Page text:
Supporters of the University Students Without Borders Project want Cuba's communist government to tolerate autonomous colleges and also reopen Havana's Catholic University of Santo Tomas de Villanueva, which authorities shuttered in 1961, two years after Fidel Castro's revolution toppled dictator Fulgencio Batista.
"We are promoting a culture of free thinking despite the repression and fear hanging over us," said Nestor Rodriguez, who helped organize the petition drive with his brother Rolando.
The small group began seeking signatures in August 2006 and hopes to collect the 10,000 necessary to formally present its cause to Cuban lawmakers.
The brothers showed off a white cardboard box full of signatures before about 30 supporters who wore matching white T-shirts and were crammed into an apartment on a central Havana alley.
The brothers said they do not plan to present the petition to the government yet for fear that its signatories could be expelled from state-run universities. More than 2,000 of those who signed were college students, and the rest were university faculty members or professionals with college degrees, they said.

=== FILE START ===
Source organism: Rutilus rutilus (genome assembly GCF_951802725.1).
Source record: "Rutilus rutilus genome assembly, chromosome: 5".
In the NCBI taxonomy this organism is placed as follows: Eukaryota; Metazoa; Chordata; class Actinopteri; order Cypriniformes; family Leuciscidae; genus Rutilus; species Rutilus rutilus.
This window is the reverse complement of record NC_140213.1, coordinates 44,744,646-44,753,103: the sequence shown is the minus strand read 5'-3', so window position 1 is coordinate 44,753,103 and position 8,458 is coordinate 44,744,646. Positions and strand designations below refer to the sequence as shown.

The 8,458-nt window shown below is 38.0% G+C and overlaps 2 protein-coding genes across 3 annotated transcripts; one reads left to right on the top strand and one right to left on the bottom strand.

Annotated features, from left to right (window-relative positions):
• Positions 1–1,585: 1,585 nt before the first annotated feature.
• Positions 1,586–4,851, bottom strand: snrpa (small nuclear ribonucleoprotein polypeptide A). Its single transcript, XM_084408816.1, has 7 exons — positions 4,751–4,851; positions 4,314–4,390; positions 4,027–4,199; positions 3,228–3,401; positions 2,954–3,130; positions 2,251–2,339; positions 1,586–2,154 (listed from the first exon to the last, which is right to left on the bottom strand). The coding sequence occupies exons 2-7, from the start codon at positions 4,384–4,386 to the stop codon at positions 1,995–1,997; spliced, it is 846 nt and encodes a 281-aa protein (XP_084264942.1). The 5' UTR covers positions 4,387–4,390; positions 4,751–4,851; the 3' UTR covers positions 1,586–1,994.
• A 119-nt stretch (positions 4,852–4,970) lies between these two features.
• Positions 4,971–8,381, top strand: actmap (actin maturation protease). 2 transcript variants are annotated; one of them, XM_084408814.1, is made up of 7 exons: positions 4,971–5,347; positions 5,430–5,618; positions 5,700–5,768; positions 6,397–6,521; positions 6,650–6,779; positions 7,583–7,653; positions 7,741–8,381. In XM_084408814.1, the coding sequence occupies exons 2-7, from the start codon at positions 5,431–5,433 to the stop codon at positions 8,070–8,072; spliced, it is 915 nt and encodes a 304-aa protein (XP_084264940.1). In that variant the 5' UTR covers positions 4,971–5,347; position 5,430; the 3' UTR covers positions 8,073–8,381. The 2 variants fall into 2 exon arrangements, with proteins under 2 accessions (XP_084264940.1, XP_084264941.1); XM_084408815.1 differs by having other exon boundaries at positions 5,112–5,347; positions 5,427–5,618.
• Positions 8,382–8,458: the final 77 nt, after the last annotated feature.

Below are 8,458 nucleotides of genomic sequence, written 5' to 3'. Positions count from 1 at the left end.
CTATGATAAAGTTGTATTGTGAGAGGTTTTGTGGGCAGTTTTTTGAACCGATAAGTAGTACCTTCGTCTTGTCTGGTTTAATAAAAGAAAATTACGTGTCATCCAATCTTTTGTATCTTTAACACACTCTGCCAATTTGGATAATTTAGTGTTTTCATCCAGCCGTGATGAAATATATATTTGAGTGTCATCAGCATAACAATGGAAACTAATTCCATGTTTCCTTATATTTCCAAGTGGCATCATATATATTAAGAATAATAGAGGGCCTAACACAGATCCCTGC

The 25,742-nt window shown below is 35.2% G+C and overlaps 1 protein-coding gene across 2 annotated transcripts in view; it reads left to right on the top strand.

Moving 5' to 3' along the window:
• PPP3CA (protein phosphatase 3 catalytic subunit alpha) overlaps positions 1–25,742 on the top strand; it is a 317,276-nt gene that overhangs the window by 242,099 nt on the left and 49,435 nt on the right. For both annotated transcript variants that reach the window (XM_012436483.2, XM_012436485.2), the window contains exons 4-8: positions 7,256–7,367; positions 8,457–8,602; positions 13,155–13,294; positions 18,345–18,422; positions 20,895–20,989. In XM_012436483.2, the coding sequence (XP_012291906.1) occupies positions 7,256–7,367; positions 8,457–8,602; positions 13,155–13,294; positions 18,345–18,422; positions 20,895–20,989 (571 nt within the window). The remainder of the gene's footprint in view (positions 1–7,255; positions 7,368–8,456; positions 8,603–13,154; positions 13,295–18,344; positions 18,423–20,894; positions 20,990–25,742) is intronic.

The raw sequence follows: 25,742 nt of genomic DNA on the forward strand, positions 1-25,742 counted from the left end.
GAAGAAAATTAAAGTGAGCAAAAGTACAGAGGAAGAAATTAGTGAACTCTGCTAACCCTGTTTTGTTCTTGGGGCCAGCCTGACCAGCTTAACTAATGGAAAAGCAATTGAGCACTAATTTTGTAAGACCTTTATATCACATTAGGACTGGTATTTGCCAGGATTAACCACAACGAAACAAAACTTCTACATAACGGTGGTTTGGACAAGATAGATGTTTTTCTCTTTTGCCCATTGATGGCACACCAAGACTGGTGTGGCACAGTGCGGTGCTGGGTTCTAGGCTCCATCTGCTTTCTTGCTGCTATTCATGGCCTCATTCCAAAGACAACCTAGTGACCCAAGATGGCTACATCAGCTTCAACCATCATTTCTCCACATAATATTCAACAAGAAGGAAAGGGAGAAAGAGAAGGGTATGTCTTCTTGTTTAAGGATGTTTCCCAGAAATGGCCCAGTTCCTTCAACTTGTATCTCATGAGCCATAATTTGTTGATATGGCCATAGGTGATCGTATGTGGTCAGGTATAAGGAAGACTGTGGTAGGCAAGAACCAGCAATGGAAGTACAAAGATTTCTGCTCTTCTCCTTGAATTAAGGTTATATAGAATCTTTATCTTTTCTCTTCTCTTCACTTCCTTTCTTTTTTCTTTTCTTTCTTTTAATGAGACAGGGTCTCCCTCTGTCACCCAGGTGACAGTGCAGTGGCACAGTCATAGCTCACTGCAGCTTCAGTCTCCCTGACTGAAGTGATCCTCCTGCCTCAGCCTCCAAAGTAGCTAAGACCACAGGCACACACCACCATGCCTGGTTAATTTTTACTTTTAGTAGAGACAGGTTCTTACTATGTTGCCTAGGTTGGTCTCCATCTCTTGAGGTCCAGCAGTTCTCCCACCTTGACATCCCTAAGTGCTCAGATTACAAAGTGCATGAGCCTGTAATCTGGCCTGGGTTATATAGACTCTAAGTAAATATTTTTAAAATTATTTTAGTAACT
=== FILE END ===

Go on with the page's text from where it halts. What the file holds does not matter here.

Their group said it presented a plan to reopen Santo Tomas de Villanueva to Roman Catholic officials last year, but had yet to receive a formal response. A church official said Tuesday he had not heard of the proposal.
Cuba had 650,000 registered university students for the 2006-2007 academic year, according to the National Office of Statistics.